Families with children face housing discrimination

Linda and Gregory Goetz are the parents of three boys, including seven-month-old twins. Last January they began looking for a larger apartment in suburban Chicago, one with three bedrooms. Everywhere they went, they were turned away.

''When we asked, 'Why can't we rent?' '' Mrs. Goetz says, ''the answer was always, 'You have too many children.' ''

That's an answer more parents are hearing these days. Forced into the rental market by low housing starts and high interest rates, couples and single parents across the country are finding apartment rules that restrict the number of children allowed according to the size of the apartment - and even prohibit them altogether.

According to a study done in 1980 for the US Department of Housing and Urban Development (HUD), children are excluded from 20 percent of apartments in the United States.

''No-children practices are most likely to be found among units built during the 1970s,'' the study reports. ''One in 3 units built since 1970 don't accept children.''

In addition, the study says, families with children look longer for housing, pay more, and usually wind up living in lower-quality apartments. And the more children parents have, the harder it is for them to rent.

After the Goetzes found the apartment and location they wanted and were rejected because the complex allows only two children in those units, Mrs. Goetz called the Illinois Department of Human Rights. She asked if this practice was illegal; the agency said it was. Since mid-1980, it has been against the law in Illinois to refuse to rent to parents because they have children under 14 years of age. The department also thinks the law prohibits such restrictions as the Goetzes encountered.

The lawyer for the apartment complex, Shelly Kulwin, disagrees with that interpretation.

''We didn't violate the law, because we're not refusing to give her an apartment; we're refusing to give her a specific apartment. If that does constitute a violation, I have a constitutional problem with the law. And that is, it's overly broad. Where does it stop? How many children can you finally say 'no' to?''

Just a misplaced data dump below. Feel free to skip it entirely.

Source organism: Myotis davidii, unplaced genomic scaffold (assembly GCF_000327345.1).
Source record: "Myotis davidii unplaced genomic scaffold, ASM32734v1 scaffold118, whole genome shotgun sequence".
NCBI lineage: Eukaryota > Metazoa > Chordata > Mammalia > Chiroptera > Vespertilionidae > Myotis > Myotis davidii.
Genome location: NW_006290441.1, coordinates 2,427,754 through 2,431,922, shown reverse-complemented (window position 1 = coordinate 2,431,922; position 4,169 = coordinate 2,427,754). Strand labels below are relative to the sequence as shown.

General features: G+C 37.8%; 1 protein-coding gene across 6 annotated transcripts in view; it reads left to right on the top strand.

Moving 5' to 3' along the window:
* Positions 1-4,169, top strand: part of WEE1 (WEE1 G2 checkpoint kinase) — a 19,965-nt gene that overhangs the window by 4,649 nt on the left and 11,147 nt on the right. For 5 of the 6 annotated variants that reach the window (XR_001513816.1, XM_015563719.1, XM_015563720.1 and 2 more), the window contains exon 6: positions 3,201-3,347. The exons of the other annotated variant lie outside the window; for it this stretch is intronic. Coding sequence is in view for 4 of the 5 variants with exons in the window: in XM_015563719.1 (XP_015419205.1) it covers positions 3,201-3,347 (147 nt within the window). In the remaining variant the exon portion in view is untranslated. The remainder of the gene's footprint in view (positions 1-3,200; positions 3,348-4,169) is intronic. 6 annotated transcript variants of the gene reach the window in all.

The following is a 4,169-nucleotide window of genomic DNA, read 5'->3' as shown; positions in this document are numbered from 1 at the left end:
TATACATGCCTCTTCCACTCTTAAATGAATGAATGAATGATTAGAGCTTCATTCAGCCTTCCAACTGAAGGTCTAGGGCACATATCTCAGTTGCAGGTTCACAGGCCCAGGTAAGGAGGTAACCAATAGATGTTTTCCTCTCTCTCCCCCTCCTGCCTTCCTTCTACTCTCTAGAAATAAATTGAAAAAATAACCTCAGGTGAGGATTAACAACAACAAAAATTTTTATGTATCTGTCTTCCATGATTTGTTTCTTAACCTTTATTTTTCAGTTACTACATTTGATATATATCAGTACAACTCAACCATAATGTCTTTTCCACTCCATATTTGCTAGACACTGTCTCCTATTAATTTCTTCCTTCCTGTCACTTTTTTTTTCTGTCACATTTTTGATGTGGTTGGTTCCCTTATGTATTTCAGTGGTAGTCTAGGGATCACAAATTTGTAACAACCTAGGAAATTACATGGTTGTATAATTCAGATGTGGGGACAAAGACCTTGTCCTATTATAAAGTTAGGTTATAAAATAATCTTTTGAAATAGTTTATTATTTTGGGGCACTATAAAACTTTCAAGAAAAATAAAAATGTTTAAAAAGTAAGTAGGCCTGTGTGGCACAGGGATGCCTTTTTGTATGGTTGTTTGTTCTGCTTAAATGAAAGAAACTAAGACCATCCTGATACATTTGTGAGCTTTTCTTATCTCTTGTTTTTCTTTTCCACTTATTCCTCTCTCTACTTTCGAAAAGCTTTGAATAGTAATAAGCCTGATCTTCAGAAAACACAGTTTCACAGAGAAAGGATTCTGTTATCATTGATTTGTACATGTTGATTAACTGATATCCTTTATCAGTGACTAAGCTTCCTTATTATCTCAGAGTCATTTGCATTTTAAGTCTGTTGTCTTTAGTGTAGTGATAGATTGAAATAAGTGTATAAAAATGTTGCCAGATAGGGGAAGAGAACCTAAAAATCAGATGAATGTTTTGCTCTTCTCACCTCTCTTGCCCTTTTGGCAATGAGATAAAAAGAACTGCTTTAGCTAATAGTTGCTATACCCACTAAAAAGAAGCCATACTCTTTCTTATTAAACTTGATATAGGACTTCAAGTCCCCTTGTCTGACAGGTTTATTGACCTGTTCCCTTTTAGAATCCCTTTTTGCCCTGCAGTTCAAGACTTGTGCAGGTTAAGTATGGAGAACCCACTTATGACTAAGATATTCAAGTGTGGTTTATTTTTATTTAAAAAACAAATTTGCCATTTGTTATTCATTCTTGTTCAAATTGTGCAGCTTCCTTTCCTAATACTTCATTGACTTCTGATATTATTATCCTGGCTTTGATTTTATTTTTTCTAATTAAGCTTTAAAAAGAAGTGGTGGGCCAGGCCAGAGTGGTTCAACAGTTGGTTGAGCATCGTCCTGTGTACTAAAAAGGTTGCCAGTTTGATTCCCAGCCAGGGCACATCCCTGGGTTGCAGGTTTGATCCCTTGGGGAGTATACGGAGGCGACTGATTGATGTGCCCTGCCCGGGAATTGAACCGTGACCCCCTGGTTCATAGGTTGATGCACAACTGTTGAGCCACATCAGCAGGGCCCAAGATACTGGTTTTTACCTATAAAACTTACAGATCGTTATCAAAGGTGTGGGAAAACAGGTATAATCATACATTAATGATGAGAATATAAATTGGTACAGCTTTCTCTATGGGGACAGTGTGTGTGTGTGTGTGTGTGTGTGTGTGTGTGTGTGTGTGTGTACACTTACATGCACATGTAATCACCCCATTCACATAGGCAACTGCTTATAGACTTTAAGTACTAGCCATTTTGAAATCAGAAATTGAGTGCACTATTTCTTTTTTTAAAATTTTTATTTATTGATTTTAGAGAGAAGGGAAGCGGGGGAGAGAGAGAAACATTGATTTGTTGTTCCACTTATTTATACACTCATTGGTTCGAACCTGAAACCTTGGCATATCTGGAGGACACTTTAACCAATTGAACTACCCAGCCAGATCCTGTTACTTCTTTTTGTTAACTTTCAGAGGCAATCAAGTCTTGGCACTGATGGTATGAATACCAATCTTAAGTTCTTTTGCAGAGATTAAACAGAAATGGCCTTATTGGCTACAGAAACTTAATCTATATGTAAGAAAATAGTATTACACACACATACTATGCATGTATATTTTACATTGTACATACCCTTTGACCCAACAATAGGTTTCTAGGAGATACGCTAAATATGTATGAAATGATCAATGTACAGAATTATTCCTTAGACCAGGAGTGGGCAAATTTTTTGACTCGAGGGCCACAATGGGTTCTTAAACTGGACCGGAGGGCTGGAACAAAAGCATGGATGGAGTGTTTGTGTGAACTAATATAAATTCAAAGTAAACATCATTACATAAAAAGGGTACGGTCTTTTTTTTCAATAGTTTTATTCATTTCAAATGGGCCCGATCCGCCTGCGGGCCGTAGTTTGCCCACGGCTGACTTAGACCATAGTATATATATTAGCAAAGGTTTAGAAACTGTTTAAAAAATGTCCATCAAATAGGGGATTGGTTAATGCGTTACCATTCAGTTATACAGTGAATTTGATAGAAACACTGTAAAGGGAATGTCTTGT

Despite that objection, in July the Department of Human Rights asked a Cook County Circuit Court judge to order the complex - Somerset Apartments in Hinsdale - to reserve a three-bedroom apartment for the Goetzes. The judge did so, but the family still hasn't moved in. Their case is now before the Illinois Human Rights Commission, and it will come to trial in December. Meanwhile, the Goetzes continue to live in their two-bedroom apartment, sleeping one child in the living room.

''It's been very frustrating,'' Mrs. Goetz says. ''What else can you feel? You begin to feel like you've done something wrong by having a third child.''

Mr. Kulwin argues that his client is not against children. In fact, almost half the complex's 1,600 residents are children. He and many other managers around the country see the issue as one of property rights.

''Owners and managers of property have to have some discretion in how they're going to manage the property,'' Mr. Kulwin says. ''We feel we have an obligation to the neighborhood to keep the place clean - well occupied, yet not overcrowded.''

Somerset offered to rent the Goetzes a $500 town house instead of the $395 apartment they wanted, but for the Goetzes that was unaffordable.

''What gives them the right to force us into spending several hundred dollars more in rent to keep their buildings free of children, or to limit them?'' Mrs. Goetz asks.

Mr. Goetz holds down two jobs, and Mrs. Goetz works weekends to meet family expenses.

Housing discrimination against parents is a fairly new legal area. Only nine states, including Illinois, have enacted legislation outlawing it. The District of Columbia and a handful of cities have passed similar statutes. Residents of California got a big boost from the state Supreme Court earlier this year when it ruled that California's civil rights act, which prohibits ''arbitrary discrimination,'' applies to parents in the rental market.

But Marilyn Kuhr, a staff attorney with the Illinois Department of Human Rights, thinks federal civil rights legislation could be applicable, because the issue has some racial overtones. Ms. Kuhr says that most of the child-exclusion complaints the department has received in the past year have been made by blacks.

''A policy excluding children . . . is often used as a screen for racial or national-origin discrimination,'' she says. ''I think it's also possible that the practice of excluding children, even if the landlord does not intend to discriminate, is something that has disparate impact on those groups, because their birthrate and family size are larger.''

So far, there hasn't been a big push for national legislation to deal with housing discrimination against parents. When HUD released its report, it said states and cities are best equipped to handle it. And some advocate groups that have rallied around the issue, including the Children's Defense Fund in Washington, D.C., seem ambivalent about the necessity for a federal law. As a spokeswoman at the fund put it, ''Any way it gets done is good.''

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